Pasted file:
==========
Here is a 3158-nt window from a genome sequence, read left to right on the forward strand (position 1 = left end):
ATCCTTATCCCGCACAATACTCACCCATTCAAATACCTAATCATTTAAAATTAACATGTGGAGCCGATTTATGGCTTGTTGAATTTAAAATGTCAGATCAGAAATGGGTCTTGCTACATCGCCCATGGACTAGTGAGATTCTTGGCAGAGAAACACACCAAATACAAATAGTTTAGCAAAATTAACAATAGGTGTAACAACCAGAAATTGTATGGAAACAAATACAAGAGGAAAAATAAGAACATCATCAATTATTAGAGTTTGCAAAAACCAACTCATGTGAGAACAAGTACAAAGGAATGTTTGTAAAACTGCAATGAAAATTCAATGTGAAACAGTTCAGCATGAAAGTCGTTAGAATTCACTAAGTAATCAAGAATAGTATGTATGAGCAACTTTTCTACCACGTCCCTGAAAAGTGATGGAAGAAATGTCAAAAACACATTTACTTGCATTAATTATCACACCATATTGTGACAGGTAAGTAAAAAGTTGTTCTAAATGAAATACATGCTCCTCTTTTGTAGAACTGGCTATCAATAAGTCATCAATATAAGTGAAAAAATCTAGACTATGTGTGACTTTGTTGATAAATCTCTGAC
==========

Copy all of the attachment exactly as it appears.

Here is a 3158-nt window from a genome sequence, read left to right on the forward strand (position 1 = left end):
ATCCTTATCCCGCACAATACTCACCCATTCAAATACCTAATCATTTAAAATTAACATGTGGAGCCGATTTATGGCTTGTTGAATTTAAAATGTCAGATCAGAAATGGGTCTTGCTACATCGCCCATGGACTAGTGAGATTCTTGGCAGAGAAACACACCAAATACAAATAGTTTAGCAAAATTAACAATAGGTGTAACAACCAGAAATTGTATGGAAACAAATACAAGAGGAAAAATAAGAACATCATCAATTATTAGAGTTTGCAAAAACCAACTCATGTGAGAACAAGTACAAAGGAATGTTTGTAAAACTGCAATGAAAATTCAATGTGAAACAGTTCAGCATGAAAGTCGTTAGAATTCACTAAGTAATCAAGAATAGTATGTATGAGCAACTTTTCTACCACGTCCCTGAAAAGTGATGGAAGAAATGTCAAAAACACATTTACTTGCATTAATTATCACACCATATTGTGACAGGTAAGTAAAAAGTTGTTCTAAATGAAATACATGCTCCTCTTTTGTAGAACTGGCTATCAATAAGTCATCAATATAAGTGAAAAAATCTAGACTATGTGTGACTTTGTTGATAAATCTCTGAC